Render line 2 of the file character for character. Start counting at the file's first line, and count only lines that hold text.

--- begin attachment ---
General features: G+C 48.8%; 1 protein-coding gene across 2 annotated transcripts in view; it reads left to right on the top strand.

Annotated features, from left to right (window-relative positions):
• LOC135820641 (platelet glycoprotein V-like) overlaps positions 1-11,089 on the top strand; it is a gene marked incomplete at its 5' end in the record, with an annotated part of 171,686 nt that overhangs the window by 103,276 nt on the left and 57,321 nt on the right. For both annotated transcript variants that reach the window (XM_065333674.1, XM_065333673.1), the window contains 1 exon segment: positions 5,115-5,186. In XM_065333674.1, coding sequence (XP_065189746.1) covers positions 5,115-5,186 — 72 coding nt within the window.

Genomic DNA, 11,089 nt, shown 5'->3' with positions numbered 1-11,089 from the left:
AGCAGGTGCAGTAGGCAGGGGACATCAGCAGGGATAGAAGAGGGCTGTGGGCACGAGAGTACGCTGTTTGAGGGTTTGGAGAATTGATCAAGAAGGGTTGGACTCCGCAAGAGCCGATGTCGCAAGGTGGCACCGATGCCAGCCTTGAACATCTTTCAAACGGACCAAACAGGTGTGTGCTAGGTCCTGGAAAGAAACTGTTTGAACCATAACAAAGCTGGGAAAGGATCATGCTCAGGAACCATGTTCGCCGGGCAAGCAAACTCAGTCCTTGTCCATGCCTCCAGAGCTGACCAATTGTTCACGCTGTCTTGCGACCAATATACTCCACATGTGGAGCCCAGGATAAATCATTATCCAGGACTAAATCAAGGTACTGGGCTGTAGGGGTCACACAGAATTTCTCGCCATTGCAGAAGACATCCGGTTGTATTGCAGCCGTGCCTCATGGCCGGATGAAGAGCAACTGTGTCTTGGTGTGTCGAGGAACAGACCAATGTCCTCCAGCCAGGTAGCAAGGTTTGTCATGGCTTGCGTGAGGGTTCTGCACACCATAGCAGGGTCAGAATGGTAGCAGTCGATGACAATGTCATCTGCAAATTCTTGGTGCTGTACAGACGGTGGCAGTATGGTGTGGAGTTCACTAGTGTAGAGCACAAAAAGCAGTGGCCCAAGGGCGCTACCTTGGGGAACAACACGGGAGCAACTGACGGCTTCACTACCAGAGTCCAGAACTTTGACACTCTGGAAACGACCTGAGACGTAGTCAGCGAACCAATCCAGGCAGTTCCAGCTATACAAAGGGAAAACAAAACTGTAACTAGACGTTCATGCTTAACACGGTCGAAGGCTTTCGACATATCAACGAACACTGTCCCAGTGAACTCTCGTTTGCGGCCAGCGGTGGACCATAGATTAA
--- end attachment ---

Annotated features, from left to right (window-relative positions):